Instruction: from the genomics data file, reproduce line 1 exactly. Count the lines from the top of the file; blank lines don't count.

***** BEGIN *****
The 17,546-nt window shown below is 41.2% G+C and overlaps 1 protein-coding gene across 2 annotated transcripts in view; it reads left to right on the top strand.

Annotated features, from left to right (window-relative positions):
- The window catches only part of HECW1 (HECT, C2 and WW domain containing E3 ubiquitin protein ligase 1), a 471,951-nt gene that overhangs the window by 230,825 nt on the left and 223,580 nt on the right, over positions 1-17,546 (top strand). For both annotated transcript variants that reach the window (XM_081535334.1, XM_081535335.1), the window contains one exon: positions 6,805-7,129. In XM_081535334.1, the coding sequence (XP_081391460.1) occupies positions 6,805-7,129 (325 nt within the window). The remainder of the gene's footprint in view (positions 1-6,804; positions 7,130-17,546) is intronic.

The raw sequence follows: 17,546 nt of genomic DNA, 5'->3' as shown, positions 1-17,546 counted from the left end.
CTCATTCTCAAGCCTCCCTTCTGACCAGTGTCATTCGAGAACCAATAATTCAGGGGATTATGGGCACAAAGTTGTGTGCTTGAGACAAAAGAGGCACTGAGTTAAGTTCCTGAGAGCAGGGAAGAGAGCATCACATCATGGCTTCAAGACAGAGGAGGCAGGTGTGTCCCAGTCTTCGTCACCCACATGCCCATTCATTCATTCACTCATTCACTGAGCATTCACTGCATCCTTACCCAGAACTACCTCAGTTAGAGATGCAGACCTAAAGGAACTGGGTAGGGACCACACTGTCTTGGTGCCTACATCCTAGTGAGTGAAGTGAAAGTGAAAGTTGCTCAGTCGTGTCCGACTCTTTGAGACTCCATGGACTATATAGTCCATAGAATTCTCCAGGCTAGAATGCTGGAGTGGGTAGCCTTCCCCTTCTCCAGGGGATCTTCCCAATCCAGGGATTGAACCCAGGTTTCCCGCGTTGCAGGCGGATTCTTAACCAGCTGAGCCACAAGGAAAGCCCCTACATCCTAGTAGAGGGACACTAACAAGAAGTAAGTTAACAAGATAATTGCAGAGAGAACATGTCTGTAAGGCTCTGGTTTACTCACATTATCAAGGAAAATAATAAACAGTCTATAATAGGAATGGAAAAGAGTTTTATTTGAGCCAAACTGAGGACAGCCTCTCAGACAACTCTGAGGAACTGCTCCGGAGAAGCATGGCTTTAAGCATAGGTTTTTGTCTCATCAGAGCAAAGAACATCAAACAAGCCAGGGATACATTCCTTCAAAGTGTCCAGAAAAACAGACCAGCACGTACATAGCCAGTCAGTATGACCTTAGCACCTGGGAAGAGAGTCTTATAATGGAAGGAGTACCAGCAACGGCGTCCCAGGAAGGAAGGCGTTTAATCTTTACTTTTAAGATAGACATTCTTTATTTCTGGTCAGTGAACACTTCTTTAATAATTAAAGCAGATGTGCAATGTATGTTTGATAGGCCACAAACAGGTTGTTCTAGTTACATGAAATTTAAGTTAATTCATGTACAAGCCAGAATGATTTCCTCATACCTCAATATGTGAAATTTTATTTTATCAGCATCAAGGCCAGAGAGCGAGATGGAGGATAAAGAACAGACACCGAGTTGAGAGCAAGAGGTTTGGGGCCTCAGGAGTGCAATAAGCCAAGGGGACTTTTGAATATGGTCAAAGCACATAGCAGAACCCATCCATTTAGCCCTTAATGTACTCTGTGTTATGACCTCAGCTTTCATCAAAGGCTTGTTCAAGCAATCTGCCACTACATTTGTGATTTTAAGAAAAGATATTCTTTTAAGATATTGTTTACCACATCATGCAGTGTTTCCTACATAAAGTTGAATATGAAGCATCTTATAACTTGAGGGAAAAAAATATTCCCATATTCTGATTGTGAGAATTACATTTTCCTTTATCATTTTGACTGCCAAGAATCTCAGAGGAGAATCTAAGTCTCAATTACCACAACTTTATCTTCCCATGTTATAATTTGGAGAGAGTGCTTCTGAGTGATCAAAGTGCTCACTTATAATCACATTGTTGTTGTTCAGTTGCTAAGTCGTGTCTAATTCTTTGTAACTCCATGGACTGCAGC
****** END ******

The 17,546-nt window shown below is 41.2% G+C and overlaps 1 protein-coding gene across 2 annotated transcripts in view; it reads left to right on the top strand.